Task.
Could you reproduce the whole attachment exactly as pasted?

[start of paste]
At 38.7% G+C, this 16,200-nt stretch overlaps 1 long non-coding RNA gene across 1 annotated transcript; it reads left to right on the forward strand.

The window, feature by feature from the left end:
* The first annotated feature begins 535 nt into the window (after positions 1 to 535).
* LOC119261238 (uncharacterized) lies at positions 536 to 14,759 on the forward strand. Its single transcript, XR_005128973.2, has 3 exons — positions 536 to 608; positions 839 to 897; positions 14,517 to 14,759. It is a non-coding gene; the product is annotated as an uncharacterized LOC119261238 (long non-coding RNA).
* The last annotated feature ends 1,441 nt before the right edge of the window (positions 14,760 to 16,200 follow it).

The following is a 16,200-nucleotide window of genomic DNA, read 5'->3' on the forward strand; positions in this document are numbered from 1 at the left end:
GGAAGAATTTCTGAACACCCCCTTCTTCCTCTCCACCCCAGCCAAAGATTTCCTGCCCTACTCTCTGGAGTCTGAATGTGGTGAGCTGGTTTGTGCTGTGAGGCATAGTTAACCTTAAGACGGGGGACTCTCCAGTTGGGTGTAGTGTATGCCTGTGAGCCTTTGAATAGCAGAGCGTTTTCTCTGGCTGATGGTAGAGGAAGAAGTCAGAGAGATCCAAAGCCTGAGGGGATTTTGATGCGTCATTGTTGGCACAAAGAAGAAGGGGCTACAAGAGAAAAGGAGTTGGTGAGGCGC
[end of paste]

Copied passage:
At 38.7% G+C, this 16,200-nt stretch overlaps 1 long non-coding RNA gene across 1 annotated transcript; it reads left to right on the forward strand.

The window, feature by feature from the left end:
* The first annotated feature begins 535 nt into the window (after positions 1 to 535).
* LOC119261238 (uncharacterized) lies at positions 536 to 14,759 on the forward strand. Its single transcript, XR_005128973.2, has 3 exons — positions 536 to 608; positions 839 to 897; positions 14,517 to 14,759. It is a non-coding gene; the product is annotated as an uncharacterized LOC119261238 (long non-coding RNA).
* The last annotated feature ends 1,441 nt before the right edge of the window (positions 14,760 to 16,200 follow it).

The following is a 16,200-nucleotide window of genomic DNA, read 5'->3' on the forward strand; positions in this document are numbered from 1 at the left end:
GGAAGAATTTCTGAACACCCCCTTCTTCCTCTCCACCCCAGCCAAAGATTTCCTGCCCTACTCTCTGGAGTCTGAATGTGGTGAGCTGGTTTGTGCTGTGAGGCATAGTTAACCTTAAGACGGGGGACTCTCCAGTTGGGTGTAGTGTATGCCTGTGAGCCTTTGAATAGCAGAGCGTTTTCTCTGGCTGATGGTAGAGGAAGAAGTCAGAGAGATCCAAAGCCTGAGGGGATTTTGATGCGTCATTGTTGGCACAAAGAAGAAGGGGCTACAAGAGAAAAGGAGTTGGTGAGGCGC